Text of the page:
The draft charters aim to provide students, parents and employers with clear information about institutions and exactly what can be expected from them.
David Triesman, general secretary of the Association of University Teachers, said institutions had to be resourced properly, otherwise staff would be made scapegoats for student complaints.
Louise Clarke, spokeswoman for the National Union of Students, said the charters failed to provide guarantees for the required services.
Ted Nield, of the Committee of Vice-Chancellors and Principals, said the charters seemed to be 'bland but laudable'.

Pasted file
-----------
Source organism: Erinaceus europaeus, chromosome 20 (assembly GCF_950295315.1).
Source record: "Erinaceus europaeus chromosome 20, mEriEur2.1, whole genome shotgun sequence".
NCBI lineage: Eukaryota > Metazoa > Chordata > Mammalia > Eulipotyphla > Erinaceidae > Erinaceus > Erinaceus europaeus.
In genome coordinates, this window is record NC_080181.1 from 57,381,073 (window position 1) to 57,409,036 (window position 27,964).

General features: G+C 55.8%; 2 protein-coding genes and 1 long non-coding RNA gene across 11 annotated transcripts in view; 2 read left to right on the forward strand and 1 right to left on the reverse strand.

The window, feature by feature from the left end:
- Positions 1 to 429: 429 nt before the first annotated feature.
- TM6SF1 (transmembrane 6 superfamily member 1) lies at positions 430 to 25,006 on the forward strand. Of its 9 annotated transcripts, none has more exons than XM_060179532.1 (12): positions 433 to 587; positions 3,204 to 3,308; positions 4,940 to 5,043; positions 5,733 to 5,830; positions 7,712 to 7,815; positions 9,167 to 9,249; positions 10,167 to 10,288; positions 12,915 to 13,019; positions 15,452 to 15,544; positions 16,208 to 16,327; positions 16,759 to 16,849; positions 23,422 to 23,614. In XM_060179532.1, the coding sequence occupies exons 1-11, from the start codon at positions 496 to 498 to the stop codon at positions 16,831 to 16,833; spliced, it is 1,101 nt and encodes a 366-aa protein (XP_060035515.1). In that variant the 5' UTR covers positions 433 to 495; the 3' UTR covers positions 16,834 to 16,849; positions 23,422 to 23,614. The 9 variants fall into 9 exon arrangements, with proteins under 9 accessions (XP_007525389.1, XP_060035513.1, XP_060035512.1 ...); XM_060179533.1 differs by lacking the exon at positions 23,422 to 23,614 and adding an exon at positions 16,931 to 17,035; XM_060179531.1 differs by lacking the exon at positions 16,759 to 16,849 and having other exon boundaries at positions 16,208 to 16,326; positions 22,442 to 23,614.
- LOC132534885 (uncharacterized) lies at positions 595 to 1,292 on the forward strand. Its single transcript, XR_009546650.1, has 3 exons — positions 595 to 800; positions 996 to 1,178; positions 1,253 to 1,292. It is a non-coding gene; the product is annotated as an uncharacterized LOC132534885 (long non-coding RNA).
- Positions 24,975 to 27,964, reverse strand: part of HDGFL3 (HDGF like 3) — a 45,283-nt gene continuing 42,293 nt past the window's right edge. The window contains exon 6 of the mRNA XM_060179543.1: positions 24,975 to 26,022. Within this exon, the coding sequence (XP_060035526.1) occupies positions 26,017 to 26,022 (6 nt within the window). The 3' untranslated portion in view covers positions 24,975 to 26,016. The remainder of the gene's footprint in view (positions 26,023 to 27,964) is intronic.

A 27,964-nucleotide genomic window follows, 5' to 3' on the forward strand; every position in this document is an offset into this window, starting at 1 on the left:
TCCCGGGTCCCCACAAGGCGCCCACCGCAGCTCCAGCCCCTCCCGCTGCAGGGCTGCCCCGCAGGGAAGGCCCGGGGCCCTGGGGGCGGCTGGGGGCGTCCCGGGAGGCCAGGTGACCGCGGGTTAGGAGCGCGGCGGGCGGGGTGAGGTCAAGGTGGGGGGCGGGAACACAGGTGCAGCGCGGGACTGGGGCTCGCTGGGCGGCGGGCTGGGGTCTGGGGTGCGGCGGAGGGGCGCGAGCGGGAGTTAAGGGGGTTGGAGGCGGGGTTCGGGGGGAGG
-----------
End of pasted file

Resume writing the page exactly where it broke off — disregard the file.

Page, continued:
But Ray Cowell, Vice-Chancellor of Nottingham Trent University, said the charters displayed 'nave and dated views on the nature of students'.
The charters say that students have the right to prompt payment of grants, clear and accurate information about courses, qualifications and entry requirements, as well as about how well institutions are performing.
Applicants for higher education are entitled to an efficient and fair admission system.
Institutions must be assessed regularly and independently, and universities and colleges will have to include the official summary of the Higher Education Quality Council's reports in their prospectuses.